A recent investigation conducted by The Associated Press shows that many of the nation’s largest universities have eased back punishments in recent years for athletes who test positive for marijuana use.
Though the recreational use of cannabis is legal for adults over the age of 21 in Oregon and Washington, it’s still against the rules of the Pac-12 conference—where schools in those states compete—to partake in recreational drug use. Other conferences, like Big Ten and Big 12, will test athletes but not exact punitive measures, instead forwarding their results onto the athlete’s school for action.
Of the 57 schools investigated, 23 have reduced penalties for a positive test in the last five years, or have increased the number of infractions before an athlete is suspended or dismissed. Ten of the schools have written separate policies specifically targeting marijuana that are less strict than other types of infractions.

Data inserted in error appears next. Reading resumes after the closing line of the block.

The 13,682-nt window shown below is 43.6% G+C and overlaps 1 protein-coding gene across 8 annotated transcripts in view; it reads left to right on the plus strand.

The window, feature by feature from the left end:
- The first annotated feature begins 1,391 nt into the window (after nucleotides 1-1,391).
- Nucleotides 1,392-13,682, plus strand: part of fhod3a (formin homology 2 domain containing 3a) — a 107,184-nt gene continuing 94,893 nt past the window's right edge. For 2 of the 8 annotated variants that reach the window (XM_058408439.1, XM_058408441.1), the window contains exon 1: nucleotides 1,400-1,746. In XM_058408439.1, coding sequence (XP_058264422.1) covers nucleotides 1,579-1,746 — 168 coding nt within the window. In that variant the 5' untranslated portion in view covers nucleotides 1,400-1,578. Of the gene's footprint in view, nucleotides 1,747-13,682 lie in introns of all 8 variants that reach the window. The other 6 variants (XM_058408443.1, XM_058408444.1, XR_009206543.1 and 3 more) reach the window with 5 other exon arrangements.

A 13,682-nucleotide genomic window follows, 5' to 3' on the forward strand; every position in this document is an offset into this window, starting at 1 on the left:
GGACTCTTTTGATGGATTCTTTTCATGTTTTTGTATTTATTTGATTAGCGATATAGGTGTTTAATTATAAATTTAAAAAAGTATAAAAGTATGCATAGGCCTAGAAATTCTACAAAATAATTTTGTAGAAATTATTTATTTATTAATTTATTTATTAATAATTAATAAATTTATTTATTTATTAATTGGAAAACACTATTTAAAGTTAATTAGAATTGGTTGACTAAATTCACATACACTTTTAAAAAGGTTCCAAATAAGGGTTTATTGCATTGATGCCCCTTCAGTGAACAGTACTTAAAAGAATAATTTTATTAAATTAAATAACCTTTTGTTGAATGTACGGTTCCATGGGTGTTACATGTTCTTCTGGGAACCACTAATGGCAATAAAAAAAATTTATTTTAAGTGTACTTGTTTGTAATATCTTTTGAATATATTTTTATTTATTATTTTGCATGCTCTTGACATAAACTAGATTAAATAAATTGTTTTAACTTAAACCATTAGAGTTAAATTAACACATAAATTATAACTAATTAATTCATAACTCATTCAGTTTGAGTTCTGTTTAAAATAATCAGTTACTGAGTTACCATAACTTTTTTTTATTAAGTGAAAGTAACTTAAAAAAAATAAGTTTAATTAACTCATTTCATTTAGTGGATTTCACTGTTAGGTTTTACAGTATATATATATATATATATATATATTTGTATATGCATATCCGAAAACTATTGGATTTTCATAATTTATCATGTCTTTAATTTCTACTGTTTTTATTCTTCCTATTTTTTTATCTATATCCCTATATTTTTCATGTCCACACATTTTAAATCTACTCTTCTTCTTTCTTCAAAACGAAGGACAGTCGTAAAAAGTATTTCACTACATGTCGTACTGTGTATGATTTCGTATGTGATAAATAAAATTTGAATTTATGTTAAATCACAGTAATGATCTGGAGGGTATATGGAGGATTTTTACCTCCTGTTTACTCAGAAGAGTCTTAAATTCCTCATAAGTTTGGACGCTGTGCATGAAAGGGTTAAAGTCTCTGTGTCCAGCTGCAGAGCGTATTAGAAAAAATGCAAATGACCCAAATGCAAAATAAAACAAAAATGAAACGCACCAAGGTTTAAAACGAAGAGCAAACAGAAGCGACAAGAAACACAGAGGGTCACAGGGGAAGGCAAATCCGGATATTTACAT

NCAA medical chief officer Dr. Brian Hainline aims to change overall NCAA policy to not test athletes for recreational drug use at all, keeping the focus on performance enhancing drugs.
“The most important thing that I can’t emphasize enough is that as a society, we have to make a clear distinction between recreational drug use and cheating,” Hainline said. “I really believe that they require two different approaches. One is more nuanced, and one is hard core.”
Photo Credit: Jamie Schaap